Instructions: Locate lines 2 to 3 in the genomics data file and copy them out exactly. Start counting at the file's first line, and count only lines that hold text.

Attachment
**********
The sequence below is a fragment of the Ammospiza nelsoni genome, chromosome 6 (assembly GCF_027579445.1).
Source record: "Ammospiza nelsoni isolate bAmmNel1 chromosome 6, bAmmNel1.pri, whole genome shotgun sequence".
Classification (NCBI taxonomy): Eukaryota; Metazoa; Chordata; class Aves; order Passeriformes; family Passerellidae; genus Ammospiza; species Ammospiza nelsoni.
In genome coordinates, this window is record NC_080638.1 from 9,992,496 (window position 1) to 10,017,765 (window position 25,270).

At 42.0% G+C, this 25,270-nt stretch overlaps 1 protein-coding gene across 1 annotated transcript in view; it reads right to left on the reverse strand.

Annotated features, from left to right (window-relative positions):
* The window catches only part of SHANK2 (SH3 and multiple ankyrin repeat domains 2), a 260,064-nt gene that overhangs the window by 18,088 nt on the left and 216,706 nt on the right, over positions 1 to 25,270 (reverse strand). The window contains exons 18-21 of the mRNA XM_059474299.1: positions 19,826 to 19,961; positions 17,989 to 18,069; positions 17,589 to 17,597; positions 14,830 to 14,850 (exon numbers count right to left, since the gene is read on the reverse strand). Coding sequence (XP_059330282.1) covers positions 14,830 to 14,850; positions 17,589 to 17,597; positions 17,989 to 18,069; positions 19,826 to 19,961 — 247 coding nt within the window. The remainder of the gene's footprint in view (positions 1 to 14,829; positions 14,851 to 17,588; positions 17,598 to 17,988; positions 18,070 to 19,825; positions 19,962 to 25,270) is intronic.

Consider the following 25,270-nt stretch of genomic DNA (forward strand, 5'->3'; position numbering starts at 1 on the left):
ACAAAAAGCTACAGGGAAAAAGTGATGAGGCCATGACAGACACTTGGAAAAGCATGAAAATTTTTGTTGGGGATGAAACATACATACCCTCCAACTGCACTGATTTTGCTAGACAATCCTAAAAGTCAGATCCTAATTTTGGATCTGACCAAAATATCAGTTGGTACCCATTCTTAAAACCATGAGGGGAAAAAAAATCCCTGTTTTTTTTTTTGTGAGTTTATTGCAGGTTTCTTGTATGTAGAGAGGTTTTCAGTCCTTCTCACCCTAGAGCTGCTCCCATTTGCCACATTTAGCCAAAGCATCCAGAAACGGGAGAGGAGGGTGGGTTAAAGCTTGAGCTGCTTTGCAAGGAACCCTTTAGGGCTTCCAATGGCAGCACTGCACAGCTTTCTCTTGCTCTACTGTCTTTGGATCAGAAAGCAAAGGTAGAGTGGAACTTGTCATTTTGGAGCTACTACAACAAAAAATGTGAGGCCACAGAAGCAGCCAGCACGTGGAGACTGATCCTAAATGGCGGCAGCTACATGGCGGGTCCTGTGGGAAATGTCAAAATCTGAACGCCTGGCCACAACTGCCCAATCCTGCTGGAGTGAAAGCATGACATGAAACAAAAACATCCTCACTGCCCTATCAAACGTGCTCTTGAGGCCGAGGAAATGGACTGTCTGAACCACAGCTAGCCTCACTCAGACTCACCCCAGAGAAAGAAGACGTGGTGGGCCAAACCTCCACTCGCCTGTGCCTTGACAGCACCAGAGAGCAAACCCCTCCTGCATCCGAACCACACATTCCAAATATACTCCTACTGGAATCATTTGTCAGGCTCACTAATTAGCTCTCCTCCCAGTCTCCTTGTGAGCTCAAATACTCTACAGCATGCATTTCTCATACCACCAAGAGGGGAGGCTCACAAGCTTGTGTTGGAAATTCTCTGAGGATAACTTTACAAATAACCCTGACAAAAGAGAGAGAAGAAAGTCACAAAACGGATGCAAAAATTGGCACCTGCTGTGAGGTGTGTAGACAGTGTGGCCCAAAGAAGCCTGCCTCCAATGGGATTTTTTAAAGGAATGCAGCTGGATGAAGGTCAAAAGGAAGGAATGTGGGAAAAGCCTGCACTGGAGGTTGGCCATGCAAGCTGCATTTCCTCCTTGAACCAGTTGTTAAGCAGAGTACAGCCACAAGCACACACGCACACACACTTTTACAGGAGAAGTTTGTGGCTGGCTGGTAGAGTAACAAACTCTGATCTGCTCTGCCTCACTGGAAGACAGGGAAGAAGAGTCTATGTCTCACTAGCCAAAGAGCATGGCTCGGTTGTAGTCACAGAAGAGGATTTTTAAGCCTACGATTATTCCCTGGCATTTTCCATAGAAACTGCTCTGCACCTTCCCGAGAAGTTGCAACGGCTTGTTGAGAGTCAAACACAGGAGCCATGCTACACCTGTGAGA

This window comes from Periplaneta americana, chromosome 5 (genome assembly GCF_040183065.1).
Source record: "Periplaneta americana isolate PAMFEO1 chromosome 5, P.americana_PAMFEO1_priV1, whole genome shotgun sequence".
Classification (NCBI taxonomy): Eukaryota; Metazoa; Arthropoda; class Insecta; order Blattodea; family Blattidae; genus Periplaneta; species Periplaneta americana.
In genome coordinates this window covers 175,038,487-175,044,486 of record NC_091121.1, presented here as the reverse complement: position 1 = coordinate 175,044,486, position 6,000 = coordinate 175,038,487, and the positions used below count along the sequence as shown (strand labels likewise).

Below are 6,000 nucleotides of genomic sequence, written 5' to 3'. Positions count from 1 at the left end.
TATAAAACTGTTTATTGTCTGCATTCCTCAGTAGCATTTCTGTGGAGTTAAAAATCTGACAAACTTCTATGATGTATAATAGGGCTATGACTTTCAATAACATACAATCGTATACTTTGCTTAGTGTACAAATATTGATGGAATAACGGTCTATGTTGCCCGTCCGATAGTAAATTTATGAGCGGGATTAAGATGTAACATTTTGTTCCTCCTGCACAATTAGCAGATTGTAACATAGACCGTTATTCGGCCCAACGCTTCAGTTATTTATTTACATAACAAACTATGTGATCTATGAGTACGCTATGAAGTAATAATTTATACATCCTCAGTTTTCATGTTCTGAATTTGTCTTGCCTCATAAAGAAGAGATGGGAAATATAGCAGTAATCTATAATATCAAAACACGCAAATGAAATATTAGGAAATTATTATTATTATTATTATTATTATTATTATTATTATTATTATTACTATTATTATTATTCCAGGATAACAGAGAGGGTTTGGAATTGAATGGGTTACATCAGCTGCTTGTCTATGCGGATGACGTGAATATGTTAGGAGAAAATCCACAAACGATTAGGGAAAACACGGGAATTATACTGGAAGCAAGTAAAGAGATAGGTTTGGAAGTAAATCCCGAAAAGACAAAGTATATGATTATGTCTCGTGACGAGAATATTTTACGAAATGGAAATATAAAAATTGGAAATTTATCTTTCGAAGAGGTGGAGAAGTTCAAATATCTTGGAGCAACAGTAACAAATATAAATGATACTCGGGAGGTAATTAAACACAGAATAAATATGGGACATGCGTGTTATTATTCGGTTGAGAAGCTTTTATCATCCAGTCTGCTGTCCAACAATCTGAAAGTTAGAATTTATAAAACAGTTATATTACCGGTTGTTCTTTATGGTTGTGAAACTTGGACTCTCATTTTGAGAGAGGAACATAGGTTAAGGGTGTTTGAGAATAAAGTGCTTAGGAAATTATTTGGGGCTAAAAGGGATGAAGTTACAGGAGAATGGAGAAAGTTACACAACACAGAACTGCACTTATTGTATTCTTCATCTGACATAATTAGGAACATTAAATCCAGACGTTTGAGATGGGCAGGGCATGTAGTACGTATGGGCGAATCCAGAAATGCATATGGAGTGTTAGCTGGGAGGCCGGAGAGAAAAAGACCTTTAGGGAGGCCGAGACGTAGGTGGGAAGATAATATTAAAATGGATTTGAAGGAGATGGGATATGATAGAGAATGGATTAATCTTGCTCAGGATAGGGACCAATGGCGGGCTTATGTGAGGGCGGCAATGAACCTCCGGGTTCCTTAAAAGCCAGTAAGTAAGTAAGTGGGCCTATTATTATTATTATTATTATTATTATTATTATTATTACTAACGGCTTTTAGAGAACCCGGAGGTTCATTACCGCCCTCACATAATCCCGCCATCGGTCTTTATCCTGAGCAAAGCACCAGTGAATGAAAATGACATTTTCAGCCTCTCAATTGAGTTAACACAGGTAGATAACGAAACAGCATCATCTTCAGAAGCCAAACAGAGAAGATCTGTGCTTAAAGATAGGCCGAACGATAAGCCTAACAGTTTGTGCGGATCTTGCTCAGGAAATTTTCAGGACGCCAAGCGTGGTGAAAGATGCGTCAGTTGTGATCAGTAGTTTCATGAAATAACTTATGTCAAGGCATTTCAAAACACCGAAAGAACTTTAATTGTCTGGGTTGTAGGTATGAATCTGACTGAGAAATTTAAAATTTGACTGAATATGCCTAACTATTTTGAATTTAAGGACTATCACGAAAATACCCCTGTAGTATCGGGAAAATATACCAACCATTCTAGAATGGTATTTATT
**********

Source record: "Ammospiza nelsoni isolate bAmmNel1 chromosome 6, bAmmNel1.pri, whole genome shotgun sequence".
Classification (NCBI taxonomy): Eukaryota; Metazoa; Chordata; class Aves; order Passeriformes; family Passerellidae; genus Ammospiza; species Ammospiza nelsoni.